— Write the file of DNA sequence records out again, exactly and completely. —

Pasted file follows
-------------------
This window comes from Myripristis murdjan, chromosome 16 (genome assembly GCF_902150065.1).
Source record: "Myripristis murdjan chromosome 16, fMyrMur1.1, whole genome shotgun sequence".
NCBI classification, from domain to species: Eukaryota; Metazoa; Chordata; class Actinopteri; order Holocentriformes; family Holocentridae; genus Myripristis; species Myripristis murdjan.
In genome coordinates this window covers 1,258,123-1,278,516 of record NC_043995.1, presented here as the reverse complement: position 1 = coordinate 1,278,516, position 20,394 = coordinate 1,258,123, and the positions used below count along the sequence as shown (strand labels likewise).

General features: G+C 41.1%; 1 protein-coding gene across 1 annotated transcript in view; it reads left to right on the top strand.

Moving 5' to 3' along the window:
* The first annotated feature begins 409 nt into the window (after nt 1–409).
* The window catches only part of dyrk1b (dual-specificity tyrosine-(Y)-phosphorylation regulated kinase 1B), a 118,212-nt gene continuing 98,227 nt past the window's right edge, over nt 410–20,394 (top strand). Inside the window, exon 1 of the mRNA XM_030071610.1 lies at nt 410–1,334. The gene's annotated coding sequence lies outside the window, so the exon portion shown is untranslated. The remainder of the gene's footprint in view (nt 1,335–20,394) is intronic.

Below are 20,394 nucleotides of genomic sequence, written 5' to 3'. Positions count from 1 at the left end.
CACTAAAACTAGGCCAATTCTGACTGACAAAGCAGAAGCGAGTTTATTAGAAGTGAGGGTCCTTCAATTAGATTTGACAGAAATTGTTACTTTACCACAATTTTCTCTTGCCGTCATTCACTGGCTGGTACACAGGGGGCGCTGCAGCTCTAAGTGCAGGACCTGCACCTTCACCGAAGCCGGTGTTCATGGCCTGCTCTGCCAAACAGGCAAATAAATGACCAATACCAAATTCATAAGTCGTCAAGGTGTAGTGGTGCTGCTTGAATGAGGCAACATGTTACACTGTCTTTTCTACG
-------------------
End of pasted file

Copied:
This window comes from Myripristis murdjan, chromosome 16 (genome assembly GCF_902150065.1).
Source record: "Myripristis murdjan chromosome 16, fMyrMur1.1, whole genome shotgun sequence".
NCBI classification, from domain to species: Eukaryota; Metazoa; Chordata; class Actinopteri; order Holocentriformes; family Holocentridae; genus Myripristis; species Myripristis murdjan.
In genome coordinates this window covers 1,258,123-1,278,516 of record NC_043995.1, presented here as the reverse complement: position 1 = coordinate 1,278,516, position 20,394 = coordinate 1,258,123, and the positions used below count along the sequence as shown (strand labels likewise).

General features: G+C 41.1%; 1 protein-coding gene across 1 annotated transcript in view; it reads left to right on the top strand.

Moving 5' to 3' along the window:
* The first annotated feature begins 409 nt into the window (after nt 1–409).
* The window catches only part of dyrk1b (dual-specificity tyrosine-(Y)-phosphorylation regulated kinase 1B), a 118,212-nt gene continuing 98,227 nt past the window's right edge, over nt 410–20,394 (top strand). Inside the window, exon 1 of the mRNA XM_030071610.1 lies at nt 410–1,334. The gene's annotated coding sequence lies outside the window, so the exon portion shown is untranslated. The remainder of the gene's footprint in view (nt 1,335–20,394) is intronic.

Below are 20,394 nucleotides of genomic sequence, written 5' to 3'. Positions count from 1 at the left end.
CACTAAAACTAGGCCAATTCTGACTGACAAAGCAGAAGCGAGTTTATTAGAAGTGAGGGTCCTTCAATTAGATTTGACAGAAATTGTTACTTTACCACAATTTTCTCTTGCCGTCATTCACTGGCTGGTACACAGGGGGCGCTGCAGCTCTAAGTGCAGGACCTGCACCTTCACCGAAGCCGGTGTTCATGGCCTGCTCTGCCAAACAGGCAAATAAATGACCAATACCAAATTCATAAGTCGTCAAGGTGTAGTGGTGCTGCTTGAATGAGGCAACATGTTACACTGTCTTTTCTACG